Carrots getting ready to bloom
Carrots are related to parsley, fennel, dill and cumin.  Like their cousins, the greenery also is edible.  For full nutritional information on carrots, Nutritional info-raw carrots

Carrots like loose, well dug soil rich in organic matter although they will also grow in moderately rich soil.  The ideal soil would be dug 6-10” deep and mixed with sand and compost.  The longer the root, the deeper the depth of loose soil needed to grow large, straight roots.

There are also shorter root varieties that can be sown if you do not want to dig that deeply or if you want to grow them in pots.  Some short varieties are Little Finger (4” long), Adelaide (the size of your pinky), Short n Sweet (4”), Thumbelina (1-1.5” diameter), Parmex (1.2-2” diameter), Tonda di Parigi (1.5-2” diameter).

Sow every 2 weeks March-July.  First plantings should be about 2 weeks prior to your first frost.  Carrots do not like to be transplanted so direct sowing is best.  Soak seeds 6 hours before sowing.  Sow 1/4” deep, 1/2” apart thinning to 2-4”.  Keep evenly moist, do not allow to dry out, for the up to 14 day germination period.  Carrots are ready to harvest in 50-80 days.  Baby carrots can be harvested in 30-40 days.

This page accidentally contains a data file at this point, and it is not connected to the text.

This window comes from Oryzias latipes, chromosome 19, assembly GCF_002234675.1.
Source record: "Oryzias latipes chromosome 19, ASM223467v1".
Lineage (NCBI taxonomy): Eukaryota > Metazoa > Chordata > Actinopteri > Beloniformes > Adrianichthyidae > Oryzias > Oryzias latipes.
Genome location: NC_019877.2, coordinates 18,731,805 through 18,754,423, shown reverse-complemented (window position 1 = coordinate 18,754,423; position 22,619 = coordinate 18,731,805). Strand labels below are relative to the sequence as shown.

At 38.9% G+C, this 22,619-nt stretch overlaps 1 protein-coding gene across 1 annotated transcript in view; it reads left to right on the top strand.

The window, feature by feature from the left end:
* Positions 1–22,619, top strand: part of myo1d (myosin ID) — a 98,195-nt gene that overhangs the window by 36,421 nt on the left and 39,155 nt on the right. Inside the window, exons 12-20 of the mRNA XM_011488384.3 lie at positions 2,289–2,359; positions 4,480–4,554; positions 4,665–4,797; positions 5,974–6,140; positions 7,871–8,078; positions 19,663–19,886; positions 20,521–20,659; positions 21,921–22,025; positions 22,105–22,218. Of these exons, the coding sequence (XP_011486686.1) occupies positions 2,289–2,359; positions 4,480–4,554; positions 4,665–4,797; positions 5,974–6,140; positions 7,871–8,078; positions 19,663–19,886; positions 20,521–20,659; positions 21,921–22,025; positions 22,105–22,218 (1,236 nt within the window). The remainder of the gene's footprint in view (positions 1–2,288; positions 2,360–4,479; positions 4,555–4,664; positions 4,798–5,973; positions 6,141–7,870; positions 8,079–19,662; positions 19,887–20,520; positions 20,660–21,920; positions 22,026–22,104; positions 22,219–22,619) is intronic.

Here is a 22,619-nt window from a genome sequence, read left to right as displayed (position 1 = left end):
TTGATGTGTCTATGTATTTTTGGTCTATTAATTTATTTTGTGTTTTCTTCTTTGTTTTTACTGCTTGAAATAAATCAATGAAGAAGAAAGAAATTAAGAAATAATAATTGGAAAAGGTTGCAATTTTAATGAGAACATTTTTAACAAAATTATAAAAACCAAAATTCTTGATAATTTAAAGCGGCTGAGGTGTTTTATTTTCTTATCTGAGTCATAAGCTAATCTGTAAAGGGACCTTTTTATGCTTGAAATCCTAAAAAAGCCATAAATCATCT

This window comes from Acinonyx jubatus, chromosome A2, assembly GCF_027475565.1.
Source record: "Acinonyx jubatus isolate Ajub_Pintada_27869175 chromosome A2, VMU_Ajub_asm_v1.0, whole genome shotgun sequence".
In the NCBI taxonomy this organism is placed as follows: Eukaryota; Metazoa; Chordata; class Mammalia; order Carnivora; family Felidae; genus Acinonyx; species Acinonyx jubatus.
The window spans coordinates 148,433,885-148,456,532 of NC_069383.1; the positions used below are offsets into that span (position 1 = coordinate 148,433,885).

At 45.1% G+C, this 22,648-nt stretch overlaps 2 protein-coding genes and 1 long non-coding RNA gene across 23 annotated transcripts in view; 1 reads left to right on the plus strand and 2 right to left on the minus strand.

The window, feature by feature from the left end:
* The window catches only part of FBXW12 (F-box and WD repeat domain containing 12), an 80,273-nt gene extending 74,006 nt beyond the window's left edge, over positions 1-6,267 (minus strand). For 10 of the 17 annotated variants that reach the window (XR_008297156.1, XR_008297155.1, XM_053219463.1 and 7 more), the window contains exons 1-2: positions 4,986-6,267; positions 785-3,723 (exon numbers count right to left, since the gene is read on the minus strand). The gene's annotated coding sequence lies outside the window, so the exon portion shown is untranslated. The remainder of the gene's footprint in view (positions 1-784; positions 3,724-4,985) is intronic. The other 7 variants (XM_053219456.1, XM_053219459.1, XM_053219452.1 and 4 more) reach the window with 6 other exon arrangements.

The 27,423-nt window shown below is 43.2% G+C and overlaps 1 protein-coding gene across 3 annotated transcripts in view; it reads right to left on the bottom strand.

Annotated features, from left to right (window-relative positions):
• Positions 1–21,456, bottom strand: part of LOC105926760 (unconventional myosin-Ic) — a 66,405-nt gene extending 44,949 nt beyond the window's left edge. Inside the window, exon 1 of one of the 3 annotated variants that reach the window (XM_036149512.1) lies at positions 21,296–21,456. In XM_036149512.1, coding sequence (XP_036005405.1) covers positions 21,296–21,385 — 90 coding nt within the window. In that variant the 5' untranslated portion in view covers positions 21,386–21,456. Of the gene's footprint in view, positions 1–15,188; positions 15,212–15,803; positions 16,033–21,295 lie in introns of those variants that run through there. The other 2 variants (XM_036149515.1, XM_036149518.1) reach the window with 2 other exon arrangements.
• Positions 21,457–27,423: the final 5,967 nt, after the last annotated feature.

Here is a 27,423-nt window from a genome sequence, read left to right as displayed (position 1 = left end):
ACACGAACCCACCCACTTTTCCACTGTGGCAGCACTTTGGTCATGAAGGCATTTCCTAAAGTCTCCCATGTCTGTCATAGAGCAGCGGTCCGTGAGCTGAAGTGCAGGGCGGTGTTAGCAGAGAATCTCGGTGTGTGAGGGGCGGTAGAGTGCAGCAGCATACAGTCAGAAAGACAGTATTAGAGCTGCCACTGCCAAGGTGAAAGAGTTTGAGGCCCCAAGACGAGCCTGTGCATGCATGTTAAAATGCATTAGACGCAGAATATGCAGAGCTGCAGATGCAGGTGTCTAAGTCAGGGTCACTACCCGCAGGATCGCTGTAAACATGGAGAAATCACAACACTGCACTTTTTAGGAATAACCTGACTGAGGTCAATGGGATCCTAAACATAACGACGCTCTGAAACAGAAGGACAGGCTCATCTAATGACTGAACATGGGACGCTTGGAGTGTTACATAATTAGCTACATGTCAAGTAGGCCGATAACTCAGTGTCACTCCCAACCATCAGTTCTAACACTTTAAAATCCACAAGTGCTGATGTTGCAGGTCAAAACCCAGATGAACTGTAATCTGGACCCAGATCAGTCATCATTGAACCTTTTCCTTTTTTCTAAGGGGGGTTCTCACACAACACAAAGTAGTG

For your last plantings of the season look for a type like Autumn King or Nantes that can be harvested throughout the winter.  Merida can be planted in late September for an early spring harvest.  Frost actually makes the carrots sweeter so leaving them in the ground in the fall will improve their flavor.  All kinds of colors are now available-white, red, orange, yellow, and purple.

If you want to bring the harvested carrots indoors to store, placing in a cool place in sand that is kept moist is the best indoor long term storage for the winter.

Sunday, April 2, 2017

Perpetual salad from one packet of seeds

Variety of lettuces

Sunday, April 2, 2017

From just one packet of seeds, you can have salads forever.  I just love being able to step right outside the back door and snip a salad for dinner.  Lettuce is so easy to grow, you can't pass up the fun and convenience of always having a fresh salad right out your door.